Here’s What YOU Need to Know About Your Credit Score

This could be you. That is, if you don’t use a credit repair company like the ones outlined by AAA Credit Guide’s special report.

Here’s what you need to know about your credit score:

While the annual pace of new-home buyers has been steadily increasing during the first quarter of 2017, there’s one statistic that far too many people fail to recognize that also rises in connection with new home buyers, and that’s new home buyers with damaged credit ratings after buying their home.

For many, the process of buying a home can often leave them with an unintended surprise, and that’s a credit rating that suffers a massive downgrade after signing the papers on their mortgage.

While the mortgage application process can certainly be intrusive on just about anyone’s personal financial records, the main knock to a new home buyer’s credit rating comes from the combination of hard credit checks while applying for a mortgage, the increase in outstanding debt that adding a $300,000 mortgage to your has, as well as the credit applications that often follow for new home-related purchases like furniture and landscaping materials.

First time home owners like Bryan Lee, a 30 year old teacher living in Albany, New York who just purchased his first home a few months ago noted that his credit score decreased from a 755 before buying his home to now just three months later coming in at 587, a drop of 168 points within a three month period.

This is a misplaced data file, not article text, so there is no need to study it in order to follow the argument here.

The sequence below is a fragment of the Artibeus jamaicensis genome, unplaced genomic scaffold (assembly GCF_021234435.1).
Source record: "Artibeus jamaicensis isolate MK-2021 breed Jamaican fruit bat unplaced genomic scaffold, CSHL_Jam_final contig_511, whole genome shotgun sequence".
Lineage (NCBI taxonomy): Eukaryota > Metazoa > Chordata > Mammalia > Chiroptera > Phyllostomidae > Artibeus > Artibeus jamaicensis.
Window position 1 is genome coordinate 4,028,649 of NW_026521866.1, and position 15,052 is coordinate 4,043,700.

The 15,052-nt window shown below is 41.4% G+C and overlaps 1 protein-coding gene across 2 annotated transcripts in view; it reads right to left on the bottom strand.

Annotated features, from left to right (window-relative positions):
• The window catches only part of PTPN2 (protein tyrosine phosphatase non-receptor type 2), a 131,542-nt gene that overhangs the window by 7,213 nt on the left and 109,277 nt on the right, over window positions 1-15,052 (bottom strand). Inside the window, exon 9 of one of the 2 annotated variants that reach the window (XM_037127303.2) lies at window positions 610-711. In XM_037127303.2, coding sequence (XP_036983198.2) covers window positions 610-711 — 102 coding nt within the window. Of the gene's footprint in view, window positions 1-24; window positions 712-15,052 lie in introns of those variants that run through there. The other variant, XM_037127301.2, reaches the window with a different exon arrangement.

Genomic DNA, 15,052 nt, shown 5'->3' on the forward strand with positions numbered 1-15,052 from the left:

“I couldn’t believe how much my score had dropped” noted Lee, “I found out just how bad it was when I went to lease a new car and was turned down for having bad credit. I couldn’t believe it.”

For many, this newly lowered credit score can put a serious hold on everyday activities, and make things like buying a new car much more difficult than they would have been just a few months prior, and to compound the issue, most people assume that all they can do is grin and bear it and wait for their score to slowly rise back to its former strength.

However, some smarter home buyers are turning to credit repair companies to help them quickly rebuild their credit scores and undo some of the damage done when they bought their home.

“I knew that I couldn’t afford to just sit and wait and hope for the best when it came to my credit score so I figured the best option would be to reach out to a credit repair company and hope that they could help get things moving a little quicker” said Lee when asked about his plans for repairing his credit. “Thankfully I found a credit repair company that was very responsive and very helpful with my scenario, helped explained my options and helped me get things sorted out. I’m happy to say that 4 months after getting turned down for having poor credit my credit score is back up to 730 and rising.”

Like Bryan Lee, many first time home buyers have been turning to credit repair companies to help them rebuild their credit, with most people reporting that their scores have started rising again shortly after beginning work with these companies and taking proactive measures to rebuild their credit one day at a time.

Of course, preventing your credit score from suffering a drop like this is always preferable, in situations where it’s unavoidable, taking action and getting a credit repair company involved may be your best option to get on the road to recovery as quick as possible.

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